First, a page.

Urgent Care for Cancer Patients

On average, cancer patients undergoing chemotherapy are more likely than others to visit the emergency room and to need hospitalization.


Illustration of a ribbon made of many people.

Illustration by ProStockStudio

Even so, most report only a small fraction of their symptoms—such as pain, nausea and dehydration—to their care team. Funded by a multimillion-dollar gift from the Ma-Ran Foundation, Emory’s Winship Cancer Institute will establish an immediate care facility to bridge the gap between cancer centers and emergency rooms. The Rollins Immediate Care Center of Winship at Emory University Hospital is set to open in spring 2022.

“Cancer patients need to know that, when they are at their most vulnerable, there is a place where oncology-trained experts can provide urgent and immediate care. That’s an enormous comfort for patients,” says Sagar Lonial, chief medical officer of Winship.

Having a dedicated cancer urgent care center would improve patient care by making cancer treatment plans seamless while also helping patients avoid exposure to infectious diseases
in emergency waiting rooms.

Winship piloted the idea in 2020, creating a separate urgent care area to see and treat cancer patients who had been exposed to COVID-19, or suspected they had been. The model showed the need for a permanent cancer immediate care center.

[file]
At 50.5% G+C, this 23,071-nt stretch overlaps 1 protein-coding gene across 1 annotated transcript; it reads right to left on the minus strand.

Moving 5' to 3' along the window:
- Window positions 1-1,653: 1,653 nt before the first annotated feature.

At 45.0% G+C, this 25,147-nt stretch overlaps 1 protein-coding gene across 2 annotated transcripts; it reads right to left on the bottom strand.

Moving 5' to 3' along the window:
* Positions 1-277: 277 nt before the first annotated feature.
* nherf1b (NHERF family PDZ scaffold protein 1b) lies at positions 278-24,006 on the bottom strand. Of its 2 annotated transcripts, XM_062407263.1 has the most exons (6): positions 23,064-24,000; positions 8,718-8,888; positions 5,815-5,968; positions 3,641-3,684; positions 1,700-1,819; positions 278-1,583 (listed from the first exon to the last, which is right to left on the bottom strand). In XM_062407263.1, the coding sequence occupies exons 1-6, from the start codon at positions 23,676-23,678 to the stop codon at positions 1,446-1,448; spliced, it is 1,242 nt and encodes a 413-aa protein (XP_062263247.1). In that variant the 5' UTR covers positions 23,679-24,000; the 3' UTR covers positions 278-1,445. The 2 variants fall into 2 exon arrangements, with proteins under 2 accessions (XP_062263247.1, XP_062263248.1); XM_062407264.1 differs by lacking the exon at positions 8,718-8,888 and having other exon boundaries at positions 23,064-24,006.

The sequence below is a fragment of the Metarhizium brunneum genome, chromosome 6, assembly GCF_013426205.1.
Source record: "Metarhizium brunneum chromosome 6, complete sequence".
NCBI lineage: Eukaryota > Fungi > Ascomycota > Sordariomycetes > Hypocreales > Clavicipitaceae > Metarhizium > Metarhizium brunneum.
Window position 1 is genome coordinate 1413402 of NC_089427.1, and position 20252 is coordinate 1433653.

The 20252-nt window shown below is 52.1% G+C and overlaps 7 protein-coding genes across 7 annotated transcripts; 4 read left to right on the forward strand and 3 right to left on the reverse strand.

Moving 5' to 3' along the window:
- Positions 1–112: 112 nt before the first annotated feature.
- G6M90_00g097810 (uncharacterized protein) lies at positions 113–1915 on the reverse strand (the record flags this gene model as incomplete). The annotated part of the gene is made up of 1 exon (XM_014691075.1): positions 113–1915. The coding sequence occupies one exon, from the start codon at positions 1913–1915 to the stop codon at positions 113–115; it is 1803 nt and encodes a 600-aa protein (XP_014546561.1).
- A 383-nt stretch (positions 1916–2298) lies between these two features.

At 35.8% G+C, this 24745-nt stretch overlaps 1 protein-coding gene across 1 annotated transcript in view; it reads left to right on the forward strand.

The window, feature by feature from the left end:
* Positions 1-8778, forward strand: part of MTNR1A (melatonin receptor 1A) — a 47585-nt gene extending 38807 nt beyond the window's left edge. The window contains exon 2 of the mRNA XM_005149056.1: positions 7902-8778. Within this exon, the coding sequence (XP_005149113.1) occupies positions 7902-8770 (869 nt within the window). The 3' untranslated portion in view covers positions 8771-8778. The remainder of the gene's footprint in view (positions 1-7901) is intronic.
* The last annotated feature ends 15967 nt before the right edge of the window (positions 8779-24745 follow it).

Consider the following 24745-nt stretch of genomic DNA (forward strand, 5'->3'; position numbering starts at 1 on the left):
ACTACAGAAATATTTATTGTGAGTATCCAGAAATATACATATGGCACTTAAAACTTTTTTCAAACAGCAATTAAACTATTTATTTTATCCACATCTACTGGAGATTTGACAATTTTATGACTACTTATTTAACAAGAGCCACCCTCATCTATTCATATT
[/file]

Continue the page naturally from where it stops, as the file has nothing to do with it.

The Ma-Ran Foundation has made an investment of $7 million to establish the Rollins Immediate Care Center of Winship, which includes an endowment of $3 million. The endowment’s distribution will provide funding for a variety of research projects and programs for cancer patients. Examples include outcomes research designed to inform and improve the patient experience and funding for “soft touch” amenities important to patients in stressful situations.

Winship plans to house the urgent care center on the fourth floor of the Emory University Hospital Tower, next to the Phase 1 Clinical Trials Unit and the newly constructed Winship Cellular Therapy Unit. This space will provide 11 exam rooms, with three dedicated procedure clinics during peak shifts.

The design of the new center will be guided by a multidisciplinary team of patients, nurses, physicians, and research staff.

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